Kateryna Tserkovniuk’s Journey to Becoming one of Sarpino’s USA’s Youngest Franchisees

Franchisee Kateryna Tserkovniuk’s journey with Sarpino’s USA began when she was hired as a cashier in our Fort Lauderdale location in 2018. Born and raised in Ukraine, she moved to the U.S. in 2016. Kateryna quickly rose through the ranks and today, just four years later she’s becoming one of our youngest franchisees and plans to open two locations in South Florida next year. It’s an incredible story and just one more reason why Sarpino’s USA is such a special opportunity. To read more, you can click on our story in the current edition of Franchising USA. Or scroll down to read below.

 

FRANCHISING USA: Can you share more about your background and journey to the USA?

I was born and raised in Ukraine and grew up in Chernivtsi. I began working in restaurants at 16 years old and grew a love for the industry. I eventually moved to Warsaw, Poland to study at a university and graduated with a bachelor’s degree in business management and recreation. Shortly after graduating, I moved to the U.S. in 2016 and have called this country my home ever since.

 

FRANCHISING USA: How did you get involved with Sarpino’s USA?

I started working at Sarpino’s USA in October 2018. Their Fort Lauderdale location was close to where I was living at the time, so I simply walked in with my resume and was hired a couple of days later.

Within a couple of weeks, I couldn’t imagine working anywhere else. I quickly fell in love with the brand and atmosphere and was pleasantly surprised to learn that several people involved with the company were Eastern European like me. My managers were very supportive during the onboarding and training process and through my first weeks of work.

I started out as a cashier, taking orders, and worked my way up to regional manager. One of the things I love most about Sarpino’s USA is when you want to improve your knowledge about something, they will teach you. Throughout my four years with the company, I’ve learned how to cook all our menu items, pack food, do deliveries, execute marketing tasks, place orders, take inventory, and so much more. When I expressed an eagerness to learn, Sarpino’s USA took the time to develop me from the ground up.

 

FRANCHISING USA: Working your way up from a cashier to area manager in just four years is impressive on its own. What motivated you to become a multi-unit franchisee with the brand?

I’ve always loved the restaurant industry and working around food and people, so when Sarpino’s USA invested in my professional development and I had the opportunity to learn the ins and outs of the business, it was a natural next step. Plus, they have been focusing development efforts on South Florida, which is a market I’m already very familiar with, so it was a win-win.

Over the course of four years, Sarpino’s USA has taught me many skills that helped me advance quickly in my career but there were still several little steps I had to take before signing my franchise contract: heading up marketing; becoming a shift manager, general manager, and then area manager; being trained on how to do payroll; etc. So while things moved fast, they were never rushed, and I can confidently say that I am fully prepared to be an owner and operator of my own restaurants.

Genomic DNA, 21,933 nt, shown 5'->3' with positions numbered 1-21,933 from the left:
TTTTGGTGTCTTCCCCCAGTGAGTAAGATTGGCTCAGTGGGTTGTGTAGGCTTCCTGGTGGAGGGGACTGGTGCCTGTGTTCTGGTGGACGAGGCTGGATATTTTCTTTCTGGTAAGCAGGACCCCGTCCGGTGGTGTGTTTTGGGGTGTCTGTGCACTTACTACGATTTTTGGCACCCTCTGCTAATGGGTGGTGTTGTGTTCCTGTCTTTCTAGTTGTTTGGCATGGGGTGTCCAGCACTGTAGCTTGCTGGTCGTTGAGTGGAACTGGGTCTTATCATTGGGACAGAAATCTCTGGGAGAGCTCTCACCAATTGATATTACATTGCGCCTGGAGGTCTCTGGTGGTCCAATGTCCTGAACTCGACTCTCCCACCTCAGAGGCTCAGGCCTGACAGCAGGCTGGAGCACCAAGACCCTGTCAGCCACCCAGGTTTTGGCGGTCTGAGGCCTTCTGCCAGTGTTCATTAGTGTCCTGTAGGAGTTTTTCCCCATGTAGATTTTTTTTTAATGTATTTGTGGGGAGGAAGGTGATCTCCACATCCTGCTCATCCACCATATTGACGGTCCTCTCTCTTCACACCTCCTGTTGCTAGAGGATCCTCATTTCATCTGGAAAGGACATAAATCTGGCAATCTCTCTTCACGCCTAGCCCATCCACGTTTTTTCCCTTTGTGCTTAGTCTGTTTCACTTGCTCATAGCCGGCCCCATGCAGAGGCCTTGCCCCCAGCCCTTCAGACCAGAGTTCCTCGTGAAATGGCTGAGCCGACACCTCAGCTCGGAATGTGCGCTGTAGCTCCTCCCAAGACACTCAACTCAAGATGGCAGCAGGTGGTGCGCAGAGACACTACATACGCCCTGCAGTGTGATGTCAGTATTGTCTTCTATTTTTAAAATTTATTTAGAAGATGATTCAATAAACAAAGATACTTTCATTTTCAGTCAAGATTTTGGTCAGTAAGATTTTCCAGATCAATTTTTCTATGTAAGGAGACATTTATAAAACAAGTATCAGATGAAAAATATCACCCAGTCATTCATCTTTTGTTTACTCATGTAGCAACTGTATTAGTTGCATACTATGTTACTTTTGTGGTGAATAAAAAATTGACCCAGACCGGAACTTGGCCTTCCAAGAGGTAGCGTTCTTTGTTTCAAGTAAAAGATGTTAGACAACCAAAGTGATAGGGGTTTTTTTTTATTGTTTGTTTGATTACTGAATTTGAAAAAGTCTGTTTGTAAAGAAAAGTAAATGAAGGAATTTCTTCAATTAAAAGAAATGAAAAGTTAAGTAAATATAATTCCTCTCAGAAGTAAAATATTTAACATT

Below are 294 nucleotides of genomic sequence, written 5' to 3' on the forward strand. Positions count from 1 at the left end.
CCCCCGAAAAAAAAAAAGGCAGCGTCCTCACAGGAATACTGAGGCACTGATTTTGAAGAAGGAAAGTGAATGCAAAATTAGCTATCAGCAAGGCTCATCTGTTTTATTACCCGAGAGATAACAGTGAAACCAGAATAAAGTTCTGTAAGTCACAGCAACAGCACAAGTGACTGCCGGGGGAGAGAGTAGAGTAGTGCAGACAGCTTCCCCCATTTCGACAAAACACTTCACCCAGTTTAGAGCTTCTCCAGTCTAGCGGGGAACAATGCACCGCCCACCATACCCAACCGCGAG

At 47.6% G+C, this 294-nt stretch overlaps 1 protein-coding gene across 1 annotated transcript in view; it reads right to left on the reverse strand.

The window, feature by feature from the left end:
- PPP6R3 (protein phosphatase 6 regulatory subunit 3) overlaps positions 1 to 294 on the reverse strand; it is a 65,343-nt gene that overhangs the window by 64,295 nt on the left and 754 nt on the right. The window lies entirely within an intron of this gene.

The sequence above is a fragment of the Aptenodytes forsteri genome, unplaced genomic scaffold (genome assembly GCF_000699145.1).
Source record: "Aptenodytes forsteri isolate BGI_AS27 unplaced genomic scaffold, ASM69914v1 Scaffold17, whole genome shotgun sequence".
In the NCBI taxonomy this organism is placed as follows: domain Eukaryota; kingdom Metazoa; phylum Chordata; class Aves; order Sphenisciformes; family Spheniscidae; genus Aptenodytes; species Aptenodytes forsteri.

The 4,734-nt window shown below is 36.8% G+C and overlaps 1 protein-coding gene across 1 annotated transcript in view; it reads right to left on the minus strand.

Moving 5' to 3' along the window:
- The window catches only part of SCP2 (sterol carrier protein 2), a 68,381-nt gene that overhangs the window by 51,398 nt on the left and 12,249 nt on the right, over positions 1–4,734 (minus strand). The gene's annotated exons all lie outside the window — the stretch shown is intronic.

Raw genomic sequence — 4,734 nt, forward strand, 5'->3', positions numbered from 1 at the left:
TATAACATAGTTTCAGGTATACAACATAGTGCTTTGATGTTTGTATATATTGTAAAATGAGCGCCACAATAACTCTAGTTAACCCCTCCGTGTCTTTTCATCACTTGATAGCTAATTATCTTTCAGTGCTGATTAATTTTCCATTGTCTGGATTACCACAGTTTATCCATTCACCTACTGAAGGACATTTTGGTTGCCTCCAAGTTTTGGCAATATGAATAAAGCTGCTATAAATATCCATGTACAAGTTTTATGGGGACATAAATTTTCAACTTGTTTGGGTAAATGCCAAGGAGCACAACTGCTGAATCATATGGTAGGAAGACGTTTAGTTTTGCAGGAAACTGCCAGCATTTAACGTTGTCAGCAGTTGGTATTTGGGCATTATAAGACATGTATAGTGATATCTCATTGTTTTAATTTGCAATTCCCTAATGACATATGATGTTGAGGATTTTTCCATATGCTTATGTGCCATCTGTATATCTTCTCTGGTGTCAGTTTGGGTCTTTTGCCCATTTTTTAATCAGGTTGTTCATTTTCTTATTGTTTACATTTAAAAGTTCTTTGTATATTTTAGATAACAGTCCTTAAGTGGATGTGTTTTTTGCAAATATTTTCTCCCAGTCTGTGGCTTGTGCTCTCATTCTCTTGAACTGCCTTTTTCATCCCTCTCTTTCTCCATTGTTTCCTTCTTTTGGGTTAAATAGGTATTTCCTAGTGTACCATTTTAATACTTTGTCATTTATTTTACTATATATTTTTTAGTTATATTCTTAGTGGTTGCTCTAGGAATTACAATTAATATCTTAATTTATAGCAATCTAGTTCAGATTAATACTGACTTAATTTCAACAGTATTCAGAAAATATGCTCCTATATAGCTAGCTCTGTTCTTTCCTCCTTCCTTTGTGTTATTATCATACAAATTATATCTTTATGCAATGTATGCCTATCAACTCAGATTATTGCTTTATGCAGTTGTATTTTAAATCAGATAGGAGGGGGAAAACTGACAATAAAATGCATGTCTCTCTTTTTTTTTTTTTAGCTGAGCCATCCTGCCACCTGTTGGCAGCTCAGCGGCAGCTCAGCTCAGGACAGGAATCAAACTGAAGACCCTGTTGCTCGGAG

FRANCHISING USA: What are your goals as Sarpino’s USA’s newest multi-unit franchisee?

Besides loving and believing in the Sarpino’s USA brand, I had my personal reasons to open my own restaurants and move forward in becoming a franchisee.

After war started in Ukraine in February, I began doing a lot of volunteer work and spearheading donation efforts to support people who have lost their homes.

With so many Eastern Europeans involved in Sarpino’s USA – from the leadership team to franchisees, managers to employees – it was a cause close to the brand’s heart and it has been assisting my efforts.

The three restaurants I manage in South Florida have been donating $1 from each order on Mondays and Tuesdays to go to St. Nicholas Ukrainian Orthodox Church in Cooper City, Florida. The church provides humanitarian aid to Ukrainian refugees in Florida, medical aid for the army, as well as financial assistance to those displaced because of the conflict. Since beginning to collect donations at the end of April, we have donated thousands of dollars to help those in need through our two-day-a-week fundraising effort.

In the future, I want to donate more money to support Ukrainian refugees as well as hire them in my Weston and Pompano Beach restaurants.

 

FRANCHISING USA: Franchising has helped countless immigrants achieve business ownership. What advice do you have for fellow Ukrainians or other immigrants who want to become franchise owners?

There is a big wave of immigration not only from Ukraine but from other countries, as well. My advice to them – whether they want to own and operate their own restaurant franchise or another kind of franchise – is that they should learn how to work every piece of the business. Each workstation, each level, each touchpoint; learn the ins and out of the business. Franchising provides a proven system for success, so going through every step of that system is a sure way of being successful.

 

To learn more about franchise opportunities with Sarpino’s USA, visit www.sarpinosfranchise.com

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